Living Big, Living Small
Organization and community: Cook Inlet Housing Authority (Anchorage, AK)
Habitable space is in short supply in Alaska and constraints like land parcel size, material costs, and the desire to reach deeper levels of affordability are increasingly impacting communities. Cook Inlet Housing Authority has been addressing these challenges by scaling down some of their one-bedroom housing units in ways that maximize financial feasibility and maintain livability.
In 2016, the organization partnered with set design artist Sheila Wyne to establish a dialogue with their residents, staff and the community at large about how small-space living might look within an urban Alaskan context. Wyne and Cook Inlet Housing Authority’s construction team built a life-sized set of a 280-square-foot micro unit studio apartment and also provided a kit of movable furniture that people within the space could reconfigure to a variety of floor plans. The organization’s stakeholders, which included its own staff and board, teens from a local youth homeless shelter, and advocacy organization, private developers, and legislators were invited to the set for build sessions where teams would strategize on designs that took into account necessities, amenities, and lifestyles. The sessions were followed by group discussions about where micro units might be based in Anchorage, and who these units might benefit within broader community needs.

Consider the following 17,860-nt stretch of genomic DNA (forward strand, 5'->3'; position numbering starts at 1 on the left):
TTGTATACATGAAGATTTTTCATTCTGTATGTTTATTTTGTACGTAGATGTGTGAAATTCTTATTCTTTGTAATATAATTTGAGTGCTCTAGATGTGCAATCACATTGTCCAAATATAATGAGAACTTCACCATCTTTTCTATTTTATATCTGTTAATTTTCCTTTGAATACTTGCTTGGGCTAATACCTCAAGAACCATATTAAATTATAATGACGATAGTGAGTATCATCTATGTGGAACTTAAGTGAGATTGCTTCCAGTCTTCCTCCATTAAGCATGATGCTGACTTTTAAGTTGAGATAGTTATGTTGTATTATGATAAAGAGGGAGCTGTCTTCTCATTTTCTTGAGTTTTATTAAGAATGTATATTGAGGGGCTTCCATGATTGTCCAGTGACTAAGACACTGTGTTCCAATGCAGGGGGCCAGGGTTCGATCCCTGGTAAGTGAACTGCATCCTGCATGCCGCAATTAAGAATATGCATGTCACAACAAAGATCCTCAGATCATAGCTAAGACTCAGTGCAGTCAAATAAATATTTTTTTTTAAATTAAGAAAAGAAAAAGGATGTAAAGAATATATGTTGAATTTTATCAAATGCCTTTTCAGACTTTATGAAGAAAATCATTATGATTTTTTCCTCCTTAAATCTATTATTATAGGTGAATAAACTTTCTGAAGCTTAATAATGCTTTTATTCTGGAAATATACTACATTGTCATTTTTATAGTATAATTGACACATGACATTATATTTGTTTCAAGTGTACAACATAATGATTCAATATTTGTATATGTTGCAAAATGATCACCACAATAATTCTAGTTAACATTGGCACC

While Cook Inlet Housing Authority expected that “Living Big, Living Small” was creating space for practical discussions about layout design, they also observed participants who were envisioning these spaces for their families’ daily experiences. The participants provided valuable additional context for builders who might have just met the qualifications for subsidized housing, without considering the needs of the people who would be impacted. "While we thought we were creating a space for a layout design discussion, we realized after the first group participated that this exercise was uncovering much more," said Tyler Robinson, the organization’s Director of Development Planning. By engaging their constituency, Cook Inlet Housing Authority helped change the narrative that has faced housing advocates for at least a generation: the perception of affordable housing as government welfare rather than a human right, where its consumers should participate in design and planning.